What is the cause? Until the last several years, the extreme cold weather would kill the beetles during their short life cycle which previously prevented the spread of their devastation. Unfortunately, the slight rise of 2 degrees in temperature now allows these pests to continue to grow and thrive in the Rocky Mountains. And, the devastation is not just Wyoming: it’s occurring in Colorado, Montana, Idaho, Oregon, Washington, Oregon, and Canada. With the damage estimated to cover nearly 5 million acres, if left unchecked, mass deforestation will continue to rise.
The national parks are “protected” by rangers for the benefit of the millions of visitors. The rangers protect visitors from damaging these national treasures from waste or over use. But, the parks are not “protected” from the many environmental forces.
The death of the trees caused by the beetles’ infestation is then followed by the rotting of the trees and a subsequent increase of CO² levels. CO² levels would be reduced if normal growth of the trees occurred, but since there are fewer healthy trees, global temperatures rise resulting in more disintegration. In short, it is a vicious cycle if left intact.
The impact on the wildlife is also severe, but also not acknowledged outside of the region. While herds of bison, elk, moose, antelope, and many other animals have been on the decline for decades, it has become more acute in recent years. Part of the reason is due to a shifting “greenup” season after the spring rains denying the herds an opportunity to fatten up before the summer drought season and before the winter freeze arrives. The herds have been in the region for thousands of years, but the newly changing weather patterns now threaten their existence.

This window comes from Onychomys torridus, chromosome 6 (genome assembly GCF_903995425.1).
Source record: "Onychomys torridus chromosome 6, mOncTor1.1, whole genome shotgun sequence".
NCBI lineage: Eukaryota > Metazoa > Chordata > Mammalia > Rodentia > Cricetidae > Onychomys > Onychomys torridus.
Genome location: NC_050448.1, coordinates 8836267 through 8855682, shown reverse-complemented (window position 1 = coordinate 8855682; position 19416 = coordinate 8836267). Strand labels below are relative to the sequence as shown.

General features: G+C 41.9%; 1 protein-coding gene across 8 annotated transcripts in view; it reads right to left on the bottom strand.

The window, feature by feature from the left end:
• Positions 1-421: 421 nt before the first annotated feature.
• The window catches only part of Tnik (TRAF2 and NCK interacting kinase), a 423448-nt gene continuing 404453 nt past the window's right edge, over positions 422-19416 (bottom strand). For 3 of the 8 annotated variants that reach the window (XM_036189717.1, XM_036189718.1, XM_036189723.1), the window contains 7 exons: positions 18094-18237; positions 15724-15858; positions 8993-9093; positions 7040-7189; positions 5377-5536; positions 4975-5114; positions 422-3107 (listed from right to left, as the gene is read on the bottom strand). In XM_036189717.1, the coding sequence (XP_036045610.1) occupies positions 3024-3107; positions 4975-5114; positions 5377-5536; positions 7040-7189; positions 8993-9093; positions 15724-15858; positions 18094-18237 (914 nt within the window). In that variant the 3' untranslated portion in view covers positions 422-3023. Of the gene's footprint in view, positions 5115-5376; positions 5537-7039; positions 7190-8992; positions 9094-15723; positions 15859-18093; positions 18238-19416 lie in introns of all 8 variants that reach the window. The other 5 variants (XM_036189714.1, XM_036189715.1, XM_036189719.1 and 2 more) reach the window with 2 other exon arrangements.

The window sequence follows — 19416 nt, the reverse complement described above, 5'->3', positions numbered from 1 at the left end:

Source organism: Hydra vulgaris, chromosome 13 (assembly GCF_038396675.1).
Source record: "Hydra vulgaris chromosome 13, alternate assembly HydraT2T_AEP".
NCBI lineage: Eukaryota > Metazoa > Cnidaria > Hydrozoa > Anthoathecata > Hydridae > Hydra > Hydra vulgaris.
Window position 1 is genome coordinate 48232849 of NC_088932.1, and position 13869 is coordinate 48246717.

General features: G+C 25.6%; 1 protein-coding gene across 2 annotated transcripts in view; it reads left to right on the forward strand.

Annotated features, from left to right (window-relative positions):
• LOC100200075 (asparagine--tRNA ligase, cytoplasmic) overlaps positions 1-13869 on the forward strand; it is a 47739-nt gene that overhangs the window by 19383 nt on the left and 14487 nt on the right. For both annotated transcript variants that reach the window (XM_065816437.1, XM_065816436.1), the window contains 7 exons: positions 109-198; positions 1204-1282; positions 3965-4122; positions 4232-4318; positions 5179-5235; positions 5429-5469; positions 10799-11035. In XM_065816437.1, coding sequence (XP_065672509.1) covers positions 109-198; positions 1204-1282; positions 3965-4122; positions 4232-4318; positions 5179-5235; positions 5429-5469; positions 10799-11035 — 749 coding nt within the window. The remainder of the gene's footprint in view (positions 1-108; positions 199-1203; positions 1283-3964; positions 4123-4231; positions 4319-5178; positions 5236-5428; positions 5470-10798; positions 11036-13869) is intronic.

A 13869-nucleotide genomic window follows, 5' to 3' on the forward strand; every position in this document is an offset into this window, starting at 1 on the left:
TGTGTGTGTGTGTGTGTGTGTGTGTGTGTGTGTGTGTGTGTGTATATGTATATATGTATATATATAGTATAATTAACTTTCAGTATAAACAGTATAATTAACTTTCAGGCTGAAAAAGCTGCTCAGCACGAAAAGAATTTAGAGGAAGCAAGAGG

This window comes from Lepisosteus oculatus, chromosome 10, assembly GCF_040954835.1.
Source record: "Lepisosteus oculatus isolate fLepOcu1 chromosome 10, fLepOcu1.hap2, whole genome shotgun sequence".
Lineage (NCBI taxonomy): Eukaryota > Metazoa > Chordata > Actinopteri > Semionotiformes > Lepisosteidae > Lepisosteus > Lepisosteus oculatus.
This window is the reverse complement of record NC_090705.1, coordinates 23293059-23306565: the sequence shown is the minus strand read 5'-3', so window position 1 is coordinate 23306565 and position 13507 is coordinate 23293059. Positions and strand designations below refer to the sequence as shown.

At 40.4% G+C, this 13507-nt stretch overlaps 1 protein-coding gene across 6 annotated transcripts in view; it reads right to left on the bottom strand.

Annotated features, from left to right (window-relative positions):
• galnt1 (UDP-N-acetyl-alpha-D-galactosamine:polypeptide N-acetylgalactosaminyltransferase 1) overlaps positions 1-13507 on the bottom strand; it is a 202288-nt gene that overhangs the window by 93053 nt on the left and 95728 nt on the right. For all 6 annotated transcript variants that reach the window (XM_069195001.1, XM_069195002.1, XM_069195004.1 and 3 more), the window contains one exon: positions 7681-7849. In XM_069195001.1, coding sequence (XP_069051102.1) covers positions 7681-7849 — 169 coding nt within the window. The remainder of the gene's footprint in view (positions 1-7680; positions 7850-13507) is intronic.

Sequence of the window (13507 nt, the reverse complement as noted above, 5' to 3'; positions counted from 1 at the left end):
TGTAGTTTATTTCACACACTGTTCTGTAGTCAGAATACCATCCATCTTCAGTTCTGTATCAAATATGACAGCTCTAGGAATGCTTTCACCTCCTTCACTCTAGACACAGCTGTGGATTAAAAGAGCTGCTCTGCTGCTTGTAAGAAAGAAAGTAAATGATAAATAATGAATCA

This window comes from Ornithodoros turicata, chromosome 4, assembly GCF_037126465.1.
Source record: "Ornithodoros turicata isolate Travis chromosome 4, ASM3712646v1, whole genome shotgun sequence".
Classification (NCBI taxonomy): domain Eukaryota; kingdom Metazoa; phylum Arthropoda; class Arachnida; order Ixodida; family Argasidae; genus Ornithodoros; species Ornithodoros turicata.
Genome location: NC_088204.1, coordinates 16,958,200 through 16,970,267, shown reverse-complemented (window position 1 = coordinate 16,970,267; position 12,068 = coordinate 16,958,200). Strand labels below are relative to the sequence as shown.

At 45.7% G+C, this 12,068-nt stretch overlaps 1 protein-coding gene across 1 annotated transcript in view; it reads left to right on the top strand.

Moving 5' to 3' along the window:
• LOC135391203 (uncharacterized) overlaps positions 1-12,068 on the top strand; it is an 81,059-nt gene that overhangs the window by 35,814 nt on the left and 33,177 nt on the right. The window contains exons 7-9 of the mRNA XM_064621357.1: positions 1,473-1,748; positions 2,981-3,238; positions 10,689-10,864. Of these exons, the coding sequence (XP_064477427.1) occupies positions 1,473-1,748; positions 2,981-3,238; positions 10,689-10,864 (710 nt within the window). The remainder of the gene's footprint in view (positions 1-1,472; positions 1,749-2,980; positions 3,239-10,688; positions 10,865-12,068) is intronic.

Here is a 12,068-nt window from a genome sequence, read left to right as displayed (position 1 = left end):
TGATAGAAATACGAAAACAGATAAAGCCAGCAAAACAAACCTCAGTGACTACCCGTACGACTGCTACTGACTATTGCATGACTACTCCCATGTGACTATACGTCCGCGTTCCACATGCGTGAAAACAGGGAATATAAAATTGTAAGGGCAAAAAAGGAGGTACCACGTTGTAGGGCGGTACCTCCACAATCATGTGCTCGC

So, back to the 56%ers. While many of the naysayers sit on the beach soaking up the rays or play golf on well manicured and well watered golf courses, the deterioration in the West is not even on their radar screens. The ocean bathers and sun seekers biggest fear is a new tropical storm or a hurricane inconveniencing the family vacation.
My unofficial due diligence trip as a financial services professional, not an environmental scientist, opened my eyes to some of the less publicized issues of global warming and climate change. Many of the 56%ers were worried about the reopening of the boardwalks and shops from Sandy. Many of these same 56%ers think that this climate change “thing” is hogwash.
Climate change is real. Climate change is here. I’ve seen it in the Northeast, and I saw it in Wyoming. We need to adapt our lifestyles and make greater improvement to the infrastructure if we are to arrest the cause of climate change.
If only the pine trees, elk, or bison could talk. They would provide a close up view about the changes taking place.
In the meantime, the beat goes on. But, there are many organizations like TSS that are providing greater understanding. 350.org is providing greater consumer awareness of the need to reduce greenhouse gas emissions and lower it to levels from many prior decades. But, with the population clock ticking globally, pressure continues to grow.
While the TSS and other schools, colleges, and universities such as New York’s Columbia University, are making tremendous progress in educating students, this effort needs more support possibly by the parents of these students to move this effort forward. And, we need it more quickly!
While the hurricane season is upon us once again in the U.S., we must learn to be more proactive to the causes of climate change rather than reactive.
What we really need to do is to reduce the gap between the 97% of the scientific studies which reflect the damage being done and the 56%ers who deny these facts. Narrowing this vast divide will be a major step forward for progress in this environmental battle. The debate won’t conclude in a year, or 2, but it will continue to show dramatic growth in reducing greenhouse gas emissions.
First, we need to have more people acknowledge that there is a problem. That’s a great next step.